Working for your new employer for the first time usually causes a ton of stress. You want to leave a good impression on your first day. What do we consider the worst blunders and how do we think these can be solved? It’s all been studied…
The British company 4Imprint asked 3000 people what their biggest blunders were on the first day of their new job. The following six blunders were mentioned most:
Being late (due to traffic)
Being over or under-dressed
Bumping a colleague’s vehicle in the car park
Getting lost on the way to work
Blurting out something inappropriate or stupid
95% of all respondents believe a good first impression in these moments is crucial. 82% of them think the chances to a good first impression are increased when you wear the right clothes. The fear of being over or under-dressed seems certainly real. More than seventy percent feels that company clothing or uniforms could help in these situations. As it would lower the stress created by you wondering whether you are dressed appropriately or not.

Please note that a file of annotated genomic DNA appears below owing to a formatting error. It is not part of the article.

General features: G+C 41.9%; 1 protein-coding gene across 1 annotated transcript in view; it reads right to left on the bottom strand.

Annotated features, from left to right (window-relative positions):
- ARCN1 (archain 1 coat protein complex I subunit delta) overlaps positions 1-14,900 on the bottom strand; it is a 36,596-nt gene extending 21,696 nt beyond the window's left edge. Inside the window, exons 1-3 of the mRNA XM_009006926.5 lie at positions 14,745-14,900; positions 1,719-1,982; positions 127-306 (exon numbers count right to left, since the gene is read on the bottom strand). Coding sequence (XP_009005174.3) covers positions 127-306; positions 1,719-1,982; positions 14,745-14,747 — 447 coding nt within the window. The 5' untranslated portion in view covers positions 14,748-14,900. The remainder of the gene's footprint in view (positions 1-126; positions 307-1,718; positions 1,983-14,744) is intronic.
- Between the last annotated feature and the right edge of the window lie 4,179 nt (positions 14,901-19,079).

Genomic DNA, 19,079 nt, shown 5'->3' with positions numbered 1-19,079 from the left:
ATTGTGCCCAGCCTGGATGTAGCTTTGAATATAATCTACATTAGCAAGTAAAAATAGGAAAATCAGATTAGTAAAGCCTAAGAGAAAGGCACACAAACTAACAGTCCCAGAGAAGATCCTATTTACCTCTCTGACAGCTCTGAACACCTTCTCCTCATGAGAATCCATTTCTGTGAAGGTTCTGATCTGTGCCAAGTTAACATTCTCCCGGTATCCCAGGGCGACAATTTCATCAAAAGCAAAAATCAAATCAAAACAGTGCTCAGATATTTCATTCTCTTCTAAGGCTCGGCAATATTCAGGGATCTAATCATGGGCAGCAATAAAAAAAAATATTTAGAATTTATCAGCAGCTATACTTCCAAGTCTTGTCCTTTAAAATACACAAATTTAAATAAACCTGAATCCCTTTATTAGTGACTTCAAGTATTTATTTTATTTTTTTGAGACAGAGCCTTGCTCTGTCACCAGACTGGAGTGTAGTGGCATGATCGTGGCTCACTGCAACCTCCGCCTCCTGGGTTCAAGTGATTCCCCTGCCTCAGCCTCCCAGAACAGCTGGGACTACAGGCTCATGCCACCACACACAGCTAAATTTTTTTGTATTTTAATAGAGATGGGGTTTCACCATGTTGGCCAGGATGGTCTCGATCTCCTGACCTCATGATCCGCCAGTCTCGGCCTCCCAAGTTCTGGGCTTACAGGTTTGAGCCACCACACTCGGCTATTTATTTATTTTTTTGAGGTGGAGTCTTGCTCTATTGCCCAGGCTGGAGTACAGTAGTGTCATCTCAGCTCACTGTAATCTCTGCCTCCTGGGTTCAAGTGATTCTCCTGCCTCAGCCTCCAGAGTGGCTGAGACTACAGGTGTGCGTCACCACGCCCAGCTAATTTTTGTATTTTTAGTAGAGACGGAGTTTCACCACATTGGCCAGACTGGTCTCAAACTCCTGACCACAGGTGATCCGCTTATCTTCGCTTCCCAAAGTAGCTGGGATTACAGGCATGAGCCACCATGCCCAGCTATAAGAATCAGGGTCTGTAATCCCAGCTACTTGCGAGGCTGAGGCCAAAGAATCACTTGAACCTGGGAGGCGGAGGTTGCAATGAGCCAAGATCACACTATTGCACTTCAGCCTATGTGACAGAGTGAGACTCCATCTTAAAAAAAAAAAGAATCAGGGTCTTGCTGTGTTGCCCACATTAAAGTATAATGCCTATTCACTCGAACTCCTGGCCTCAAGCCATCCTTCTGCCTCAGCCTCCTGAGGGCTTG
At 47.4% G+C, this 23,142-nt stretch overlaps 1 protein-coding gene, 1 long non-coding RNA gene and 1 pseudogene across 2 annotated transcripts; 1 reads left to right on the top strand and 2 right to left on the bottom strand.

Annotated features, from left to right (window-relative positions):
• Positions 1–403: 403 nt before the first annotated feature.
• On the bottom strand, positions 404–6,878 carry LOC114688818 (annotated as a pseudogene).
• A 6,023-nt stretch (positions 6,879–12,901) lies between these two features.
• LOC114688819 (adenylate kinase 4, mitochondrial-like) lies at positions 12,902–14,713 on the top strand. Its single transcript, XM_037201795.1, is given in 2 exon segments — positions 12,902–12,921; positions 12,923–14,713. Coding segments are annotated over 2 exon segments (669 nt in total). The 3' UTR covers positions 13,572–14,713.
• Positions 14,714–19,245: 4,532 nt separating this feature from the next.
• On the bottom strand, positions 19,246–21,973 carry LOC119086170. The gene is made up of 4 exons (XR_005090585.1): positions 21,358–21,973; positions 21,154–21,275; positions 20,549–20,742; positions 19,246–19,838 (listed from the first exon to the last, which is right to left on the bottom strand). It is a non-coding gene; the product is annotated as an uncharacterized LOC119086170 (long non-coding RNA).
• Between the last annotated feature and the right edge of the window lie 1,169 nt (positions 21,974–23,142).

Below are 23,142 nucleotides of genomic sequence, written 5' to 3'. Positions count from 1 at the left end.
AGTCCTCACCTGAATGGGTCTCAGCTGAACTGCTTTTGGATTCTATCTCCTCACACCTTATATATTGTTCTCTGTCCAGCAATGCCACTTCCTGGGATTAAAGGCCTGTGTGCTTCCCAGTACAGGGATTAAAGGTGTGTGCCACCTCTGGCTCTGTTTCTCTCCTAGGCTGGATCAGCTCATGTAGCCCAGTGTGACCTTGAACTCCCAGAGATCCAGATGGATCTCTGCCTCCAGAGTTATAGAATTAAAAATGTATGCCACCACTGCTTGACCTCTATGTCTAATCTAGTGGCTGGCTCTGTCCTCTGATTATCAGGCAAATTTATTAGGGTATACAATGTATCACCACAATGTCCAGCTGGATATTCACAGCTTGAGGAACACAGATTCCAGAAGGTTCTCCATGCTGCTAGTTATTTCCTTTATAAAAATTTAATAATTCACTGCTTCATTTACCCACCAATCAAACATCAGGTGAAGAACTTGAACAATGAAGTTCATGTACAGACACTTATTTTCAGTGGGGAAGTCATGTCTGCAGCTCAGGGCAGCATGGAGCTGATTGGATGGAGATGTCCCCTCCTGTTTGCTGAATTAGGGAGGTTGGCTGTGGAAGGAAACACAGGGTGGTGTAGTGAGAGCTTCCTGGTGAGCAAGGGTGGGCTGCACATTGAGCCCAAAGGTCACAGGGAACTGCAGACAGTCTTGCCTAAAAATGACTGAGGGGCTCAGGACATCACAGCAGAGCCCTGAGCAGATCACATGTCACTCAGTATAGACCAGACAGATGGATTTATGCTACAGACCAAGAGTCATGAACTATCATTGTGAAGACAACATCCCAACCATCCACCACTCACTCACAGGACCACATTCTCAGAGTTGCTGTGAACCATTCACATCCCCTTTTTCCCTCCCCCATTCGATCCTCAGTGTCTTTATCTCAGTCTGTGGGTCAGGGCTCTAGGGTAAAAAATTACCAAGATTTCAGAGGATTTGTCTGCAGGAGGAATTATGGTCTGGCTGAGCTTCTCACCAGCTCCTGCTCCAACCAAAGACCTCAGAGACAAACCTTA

Reading the results of this research reminds me of how people usually respond when they talk about company clothing or uniforms. I recently spoke to a teacher about this. She told me that at her school, the subject of uniforms for teachers is debated every now and then. She can’t stand the idea and is actually afraid uniforms will be implemented someday. I hear these stories a lot. And I understand these people’s reactions.
Nevertheless, company clothing may in fact work in your favor. As this research was able to demonstrate. Because it prevents a lot of stress and reduces tension on your first day. But at the same time, it makes sense that people don’t feel comfortable with new policies when they’ve been working for a company (or educational institution, like in the example) for a while. Most people will know what is appropriate after some time. They want to keep their freedom when it comes to clothes.
This is exactly the reason I’ve always been in favor of dress codes. It ensures that both new and existing employees know where they stand. It prevents discussions about what is (in)appropriate, and – if the dress code is not too strict – gives you the opportunity to keep your own style. Or at least to give it a twist that fits your style.
On your first day, have you ever worn clothes that turned out to be inappropriate?